If a new Keynesian ‘national reconstruction’ investment programme could be implemented without sparking a revolt from below then sections of the ruling class would, without liking it, probably accept it. The Financial Times and others are already canvassing this thought. 

If Labour looks like it’s the best option for a soft Brexit (or reversing Brexit if the right and centre of Labour beat down Jeremy Corbyn), then business will be very happy.

If Labour’s current policy of support for Trident, backing for NATO, and an increase in defence spending (rather than Jeremy Corbyn’s views on these matters) remain when Labour takes office then there will be no change either from Tory policy or the long-standing Atlanticist commitment of the UK government. Britain’s traditional rulers will be more than happy to tolerate a little peace rhetoric as long as substantive policy remains unchanged.

And of course, it goes without saying that a Labour victory would go a long way to restore faith in the system that has been ebbing for decades. The ruling class will be happy with that… and even happier with the thought that Labour could fritter away that goodwill by compromises in office.

Preventing a ruling class regroupment

The more Labour stays radical, indeed becomes more radical, the less room for regroupment the ruling class will have. What is necessary here is a programme of more nationalisation, not less; more spending on the NHS, not less; more trade union rights, not just the repeal of Tory laws; more council house building; not the half measure of social housing. 

Foreign policy cannot be ignored, and it cannot remain a carbon copy of Tory policy. As the whole Russophobia drive shows, the Tories regard this as their secret weapon against Corbyn. It can only be disarmed by a forthright defence of the positions that Jeremy Corbyn holds but which are not Labour policy. There is no excuse for this remaining the case. Corbyn supporters now control Labour from top to bottom. The Tory foreign policy has to go. This is a matter of principle… but it is also a matter of electoral pragmatism and of self-survival.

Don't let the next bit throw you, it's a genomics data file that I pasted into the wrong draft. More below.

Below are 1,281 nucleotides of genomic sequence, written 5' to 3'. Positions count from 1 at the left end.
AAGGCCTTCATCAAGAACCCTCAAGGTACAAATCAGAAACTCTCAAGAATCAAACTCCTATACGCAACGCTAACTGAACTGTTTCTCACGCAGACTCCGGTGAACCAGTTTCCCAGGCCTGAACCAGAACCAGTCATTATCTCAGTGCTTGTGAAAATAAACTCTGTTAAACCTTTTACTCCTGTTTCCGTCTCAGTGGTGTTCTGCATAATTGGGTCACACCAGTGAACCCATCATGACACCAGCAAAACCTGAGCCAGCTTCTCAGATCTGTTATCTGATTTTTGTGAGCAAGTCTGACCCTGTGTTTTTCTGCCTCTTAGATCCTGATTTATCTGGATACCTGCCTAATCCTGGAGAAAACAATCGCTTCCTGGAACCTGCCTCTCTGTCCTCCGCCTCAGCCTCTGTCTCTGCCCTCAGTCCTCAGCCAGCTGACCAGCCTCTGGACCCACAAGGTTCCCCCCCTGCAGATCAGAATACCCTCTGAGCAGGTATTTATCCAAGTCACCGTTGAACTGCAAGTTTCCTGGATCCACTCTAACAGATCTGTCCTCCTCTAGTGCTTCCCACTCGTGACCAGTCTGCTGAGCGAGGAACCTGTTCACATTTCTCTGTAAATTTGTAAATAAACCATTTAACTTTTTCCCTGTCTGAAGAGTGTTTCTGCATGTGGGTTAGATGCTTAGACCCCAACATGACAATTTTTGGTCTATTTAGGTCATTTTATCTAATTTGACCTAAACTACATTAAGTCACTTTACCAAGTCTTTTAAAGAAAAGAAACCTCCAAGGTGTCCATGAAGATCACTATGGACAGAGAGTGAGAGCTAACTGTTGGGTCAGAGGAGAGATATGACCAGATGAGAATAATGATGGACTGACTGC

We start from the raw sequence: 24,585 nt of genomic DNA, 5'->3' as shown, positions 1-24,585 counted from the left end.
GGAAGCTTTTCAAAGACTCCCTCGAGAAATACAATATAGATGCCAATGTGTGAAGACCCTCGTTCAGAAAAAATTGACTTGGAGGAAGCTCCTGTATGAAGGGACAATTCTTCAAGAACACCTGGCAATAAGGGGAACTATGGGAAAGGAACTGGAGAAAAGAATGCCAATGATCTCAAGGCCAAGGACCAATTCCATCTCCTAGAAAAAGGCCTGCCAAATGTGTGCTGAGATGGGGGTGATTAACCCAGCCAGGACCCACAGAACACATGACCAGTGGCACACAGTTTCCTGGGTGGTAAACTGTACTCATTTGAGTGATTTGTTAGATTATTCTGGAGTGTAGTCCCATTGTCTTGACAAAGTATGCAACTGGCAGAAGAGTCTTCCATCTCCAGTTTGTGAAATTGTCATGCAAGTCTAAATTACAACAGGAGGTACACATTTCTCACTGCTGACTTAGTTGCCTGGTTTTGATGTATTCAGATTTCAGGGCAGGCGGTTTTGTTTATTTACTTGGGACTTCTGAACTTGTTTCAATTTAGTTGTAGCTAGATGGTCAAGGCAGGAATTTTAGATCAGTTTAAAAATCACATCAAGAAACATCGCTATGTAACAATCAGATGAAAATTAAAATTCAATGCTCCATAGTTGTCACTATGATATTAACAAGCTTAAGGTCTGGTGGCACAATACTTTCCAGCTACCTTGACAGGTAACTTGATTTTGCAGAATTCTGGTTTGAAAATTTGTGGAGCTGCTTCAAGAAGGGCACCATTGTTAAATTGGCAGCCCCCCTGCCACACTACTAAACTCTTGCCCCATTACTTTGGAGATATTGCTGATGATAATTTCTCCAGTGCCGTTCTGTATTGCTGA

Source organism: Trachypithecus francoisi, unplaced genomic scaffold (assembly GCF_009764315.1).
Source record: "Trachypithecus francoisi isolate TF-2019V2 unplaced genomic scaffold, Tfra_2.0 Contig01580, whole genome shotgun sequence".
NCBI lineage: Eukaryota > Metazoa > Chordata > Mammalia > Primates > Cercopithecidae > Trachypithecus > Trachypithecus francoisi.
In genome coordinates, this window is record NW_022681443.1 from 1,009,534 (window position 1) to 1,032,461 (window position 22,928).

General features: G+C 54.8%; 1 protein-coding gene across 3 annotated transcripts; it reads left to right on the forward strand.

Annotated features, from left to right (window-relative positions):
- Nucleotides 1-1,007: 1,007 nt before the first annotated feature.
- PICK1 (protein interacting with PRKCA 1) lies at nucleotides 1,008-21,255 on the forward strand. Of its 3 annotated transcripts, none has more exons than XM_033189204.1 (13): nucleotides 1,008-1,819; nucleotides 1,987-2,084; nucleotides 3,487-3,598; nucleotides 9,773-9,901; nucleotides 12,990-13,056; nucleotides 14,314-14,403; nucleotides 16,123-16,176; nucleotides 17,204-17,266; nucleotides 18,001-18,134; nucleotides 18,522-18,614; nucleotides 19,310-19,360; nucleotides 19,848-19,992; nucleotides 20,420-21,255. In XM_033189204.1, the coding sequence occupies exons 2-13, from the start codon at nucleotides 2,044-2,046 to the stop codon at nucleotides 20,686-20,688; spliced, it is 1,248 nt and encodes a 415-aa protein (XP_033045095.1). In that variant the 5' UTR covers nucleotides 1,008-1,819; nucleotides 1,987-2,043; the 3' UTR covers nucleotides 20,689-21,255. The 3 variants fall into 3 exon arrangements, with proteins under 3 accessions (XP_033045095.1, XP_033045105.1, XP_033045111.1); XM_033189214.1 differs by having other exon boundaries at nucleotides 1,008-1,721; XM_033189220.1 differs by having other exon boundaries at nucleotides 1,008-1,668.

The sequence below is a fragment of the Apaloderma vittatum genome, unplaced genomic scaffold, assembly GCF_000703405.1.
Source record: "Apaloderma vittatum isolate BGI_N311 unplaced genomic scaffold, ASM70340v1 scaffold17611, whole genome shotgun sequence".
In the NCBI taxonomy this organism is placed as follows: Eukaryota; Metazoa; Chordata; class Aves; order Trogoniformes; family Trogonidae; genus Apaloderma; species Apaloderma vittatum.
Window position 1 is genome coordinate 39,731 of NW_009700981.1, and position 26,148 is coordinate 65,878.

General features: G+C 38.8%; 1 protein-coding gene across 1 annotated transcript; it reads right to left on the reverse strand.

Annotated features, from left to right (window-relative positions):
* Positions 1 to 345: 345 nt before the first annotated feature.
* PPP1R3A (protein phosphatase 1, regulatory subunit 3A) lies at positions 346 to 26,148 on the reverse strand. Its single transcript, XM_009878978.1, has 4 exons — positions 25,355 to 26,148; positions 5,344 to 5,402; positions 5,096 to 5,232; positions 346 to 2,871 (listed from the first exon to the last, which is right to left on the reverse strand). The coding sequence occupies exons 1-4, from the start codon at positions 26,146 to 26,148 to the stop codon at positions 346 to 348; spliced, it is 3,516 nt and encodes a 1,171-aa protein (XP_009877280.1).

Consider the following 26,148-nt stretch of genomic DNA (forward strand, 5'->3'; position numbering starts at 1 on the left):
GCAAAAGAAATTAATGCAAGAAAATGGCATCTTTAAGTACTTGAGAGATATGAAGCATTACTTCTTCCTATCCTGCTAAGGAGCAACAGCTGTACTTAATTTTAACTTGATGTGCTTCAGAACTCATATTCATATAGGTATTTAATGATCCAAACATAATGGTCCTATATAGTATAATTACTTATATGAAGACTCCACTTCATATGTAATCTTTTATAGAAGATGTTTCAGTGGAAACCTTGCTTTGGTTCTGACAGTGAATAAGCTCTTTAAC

Above all, extra-parliamentary struggles have to be strengthened. This is where the real power of the labour movement and the left lies. The UCU strike was stronger than most predicted and the rank and file revolt that threw out the first deal was something we haven’t seen for many a year. And protests over the NHS were critical in keeping the Tories on the back foot over the winter. 

And if we look abroad there are real signs that social polarisation can build the left as well as the right. The Spanish trade union organised women’s strike was huge, there is an international revival of a mass women’s movement, and the protests in France are rightly drawing parallels with the events of May 68.

Now, we are not in a crisis like that of 1968 yet. But that is the direction of travel. Labour party politics alone will not be enough to win through a social conflagration on that scale. Indeed, it was part of the ruling class solution to that last crisis in the late 1960s and 1970s. That cannot happen again. And it need not. If the left and the extra-parliamentary struggle set the pace, the methods, and the goals of the struggle. We want a Corbyn led government for sure, but that is only the start of what is necessary, and only the lowest of our ambitions.

John Rees

John Rees is a writer, broadcaster and activist, and is one of the organisers of the People’s Assembly. His books include ‘The Algebra of Revolution’, ‘Imperialism and Resistance’, ‘Timelines, A Political History of the Modern World’, ‘The People Demand, A Short History of the Arab Revolutions’ (with Joseph Daher), ‘A People’s History of London’ (with Lindsey German) and The Leveller Revolution. He is co-founder of the Stop the War Coalition.